St. Vincent de Paul lived and ministered for the poor, the neglected, the outcast. But he didn’t begin his life that way.
Born to a peasant family, Vincent’s parents worked hard to make ends meet. Recognizing his intelligence, Vincent’s parents wanted him to have better opportunities, so they sold their ox to pay for his schooling. Ambitious and hopeful, he left for the seminary and applied himself to his studies. However, his ambition had a negative side. When his father came to visit him at the seminary, Vincent wouldn’t go out to greet him, because he was embarrassed by his father’s shabby clothing.
In 1600 he became a priest and spent his first years working with the wealthiest families in France. It wasn’t until he was called to hear the confession of a poor, dying man that his heart—and life—changed. While he listened to the peasant’s confession, Vincent could see that this man knew nothing about his faith. Shortly afterwards, Vincent preached a sermon, begging the people to take their faith seriously. Their response overwhelmed him. For hours the villagers stood in line to go to confession. He was amazed by their eagerness to learn, so he began instructing them and helping them prepare for the sacraments. As he grew in awareness of the magnitude or pervasiveness of the problems, he realized there were far more people than he alone could help. Soon, three other priests joined him; they devoted themselves to the salvation of the poor and began preaching throughout France. From this, the Congregation of the Mission was born.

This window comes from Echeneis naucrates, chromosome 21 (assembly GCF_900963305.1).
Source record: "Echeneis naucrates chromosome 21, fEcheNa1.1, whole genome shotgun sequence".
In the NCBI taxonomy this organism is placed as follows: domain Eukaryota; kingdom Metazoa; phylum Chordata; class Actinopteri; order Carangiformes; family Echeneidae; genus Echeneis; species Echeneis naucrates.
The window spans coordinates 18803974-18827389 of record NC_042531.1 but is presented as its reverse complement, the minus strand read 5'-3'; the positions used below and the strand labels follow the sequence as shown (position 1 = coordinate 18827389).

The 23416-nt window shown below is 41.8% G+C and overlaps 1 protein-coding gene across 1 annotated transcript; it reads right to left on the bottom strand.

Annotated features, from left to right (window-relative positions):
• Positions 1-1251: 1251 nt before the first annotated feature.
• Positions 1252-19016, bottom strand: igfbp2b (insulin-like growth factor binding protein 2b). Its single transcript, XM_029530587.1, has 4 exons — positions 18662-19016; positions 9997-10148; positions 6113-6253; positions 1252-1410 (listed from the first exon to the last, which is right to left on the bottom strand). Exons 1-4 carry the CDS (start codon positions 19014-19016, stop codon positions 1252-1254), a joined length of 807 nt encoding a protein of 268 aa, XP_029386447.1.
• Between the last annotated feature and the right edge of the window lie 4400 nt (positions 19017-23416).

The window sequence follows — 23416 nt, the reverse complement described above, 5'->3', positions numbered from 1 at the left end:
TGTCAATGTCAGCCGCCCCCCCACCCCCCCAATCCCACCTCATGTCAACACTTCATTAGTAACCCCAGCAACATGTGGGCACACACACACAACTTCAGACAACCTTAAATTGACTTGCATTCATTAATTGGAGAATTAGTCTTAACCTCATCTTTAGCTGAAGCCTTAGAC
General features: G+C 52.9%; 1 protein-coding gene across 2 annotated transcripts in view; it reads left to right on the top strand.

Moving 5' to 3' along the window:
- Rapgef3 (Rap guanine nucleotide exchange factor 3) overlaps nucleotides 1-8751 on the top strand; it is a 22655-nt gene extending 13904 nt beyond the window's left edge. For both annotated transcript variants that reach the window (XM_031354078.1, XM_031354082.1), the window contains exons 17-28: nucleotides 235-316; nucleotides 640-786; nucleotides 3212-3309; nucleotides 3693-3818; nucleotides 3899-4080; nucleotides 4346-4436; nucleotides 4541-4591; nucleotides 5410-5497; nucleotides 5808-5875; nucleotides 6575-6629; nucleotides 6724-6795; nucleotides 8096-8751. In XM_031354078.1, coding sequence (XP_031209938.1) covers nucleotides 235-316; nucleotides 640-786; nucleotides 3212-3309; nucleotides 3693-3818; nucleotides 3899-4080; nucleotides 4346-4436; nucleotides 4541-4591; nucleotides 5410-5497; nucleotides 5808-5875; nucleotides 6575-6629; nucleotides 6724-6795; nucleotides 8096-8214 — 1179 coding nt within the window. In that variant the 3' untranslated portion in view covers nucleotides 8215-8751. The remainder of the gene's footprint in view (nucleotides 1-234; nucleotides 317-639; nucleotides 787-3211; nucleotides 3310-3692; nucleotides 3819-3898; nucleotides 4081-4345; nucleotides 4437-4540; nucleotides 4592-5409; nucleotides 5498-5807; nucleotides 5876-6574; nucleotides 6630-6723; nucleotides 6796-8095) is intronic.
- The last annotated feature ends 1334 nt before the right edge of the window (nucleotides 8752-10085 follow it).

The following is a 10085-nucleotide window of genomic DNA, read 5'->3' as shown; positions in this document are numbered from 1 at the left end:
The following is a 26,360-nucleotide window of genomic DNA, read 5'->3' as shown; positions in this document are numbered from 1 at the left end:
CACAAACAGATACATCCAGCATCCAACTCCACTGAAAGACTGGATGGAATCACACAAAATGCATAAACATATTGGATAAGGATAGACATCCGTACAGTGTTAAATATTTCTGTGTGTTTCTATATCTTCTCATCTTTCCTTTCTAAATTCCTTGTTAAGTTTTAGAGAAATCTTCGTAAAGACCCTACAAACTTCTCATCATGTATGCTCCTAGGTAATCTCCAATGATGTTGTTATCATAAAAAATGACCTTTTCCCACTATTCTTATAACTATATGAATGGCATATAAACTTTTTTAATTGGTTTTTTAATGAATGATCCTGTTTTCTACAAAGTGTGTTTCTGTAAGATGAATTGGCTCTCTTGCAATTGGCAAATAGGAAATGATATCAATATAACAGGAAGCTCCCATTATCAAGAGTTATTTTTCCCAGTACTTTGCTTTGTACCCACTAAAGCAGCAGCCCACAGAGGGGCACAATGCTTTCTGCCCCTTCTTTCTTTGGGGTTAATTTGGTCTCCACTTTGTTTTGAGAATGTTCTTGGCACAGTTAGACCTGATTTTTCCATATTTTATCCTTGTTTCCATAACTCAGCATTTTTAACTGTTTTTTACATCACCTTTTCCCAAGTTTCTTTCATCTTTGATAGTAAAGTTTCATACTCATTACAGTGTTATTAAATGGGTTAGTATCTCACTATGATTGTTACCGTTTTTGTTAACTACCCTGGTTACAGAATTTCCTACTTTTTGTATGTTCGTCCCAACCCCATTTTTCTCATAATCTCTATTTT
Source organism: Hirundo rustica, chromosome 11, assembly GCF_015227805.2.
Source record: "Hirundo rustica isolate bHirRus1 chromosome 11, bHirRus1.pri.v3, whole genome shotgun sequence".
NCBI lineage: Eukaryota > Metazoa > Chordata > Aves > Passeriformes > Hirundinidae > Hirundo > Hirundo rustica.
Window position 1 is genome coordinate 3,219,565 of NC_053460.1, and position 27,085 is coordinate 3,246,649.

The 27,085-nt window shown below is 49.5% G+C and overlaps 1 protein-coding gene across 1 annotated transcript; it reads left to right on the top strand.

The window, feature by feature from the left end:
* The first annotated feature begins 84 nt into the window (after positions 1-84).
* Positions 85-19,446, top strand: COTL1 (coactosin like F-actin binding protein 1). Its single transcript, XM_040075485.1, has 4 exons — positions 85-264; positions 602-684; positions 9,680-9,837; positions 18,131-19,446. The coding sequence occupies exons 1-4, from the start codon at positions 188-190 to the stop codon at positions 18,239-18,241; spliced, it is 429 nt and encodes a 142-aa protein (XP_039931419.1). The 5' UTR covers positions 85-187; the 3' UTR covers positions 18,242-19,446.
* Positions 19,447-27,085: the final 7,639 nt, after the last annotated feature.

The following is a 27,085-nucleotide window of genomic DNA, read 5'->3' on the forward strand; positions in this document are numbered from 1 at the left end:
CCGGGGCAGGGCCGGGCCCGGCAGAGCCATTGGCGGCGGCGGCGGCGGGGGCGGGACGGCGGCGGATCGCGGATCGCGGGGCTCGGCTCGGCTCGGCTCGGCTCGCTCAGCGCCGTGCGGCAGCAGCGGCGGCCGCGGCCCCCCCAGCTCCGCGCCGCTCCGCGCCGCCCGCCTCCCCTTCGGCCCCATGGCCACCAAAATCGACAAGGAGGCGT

However, Vincent knew that this was not enough. “Before we can save the souls of the poor,” he said, “we must give them a life worthy of the name.” So they began dedicating themselves to works of charity, as well—ministering to slaves, war victims, the sick, the poor, the abandoned. Again, the need was far greater than they could manage, so Vincent founded the Daughters of Charity, the Confraternities of Charity, and the Ladies of Charity.
With the increasing demand of spiritual guidance and good works came the need for increasing recruitment and education of the next generation of clergy. Soon retreats and conferences were held to develop new priests and followers.
Throughout his formation of a religious society, Vincent was first and foremost a man of prayer. He knew that prayer was essential to his work. “You must have an inner life,” he said, “everything must tend in that direction. If you lack this, you lack everything.”
At the end of his life, his body worn out from years of living and working with the poor, he had to be carried to the chapel for Mass. Although he was in continual pain, he was gracious to everyone who visited him. At his funeral, the preacher declared that Vincent had “transformed the face of the Church.” No one disputed this claim.
More than 400 years later, Vincentian Priests and Brothers follow his example of holiness and energetic labors, dedicating their lives to prayer, community life, and evangelical service, seeking out those most in need of God’s love and mercy. St. Vincent, pray for us.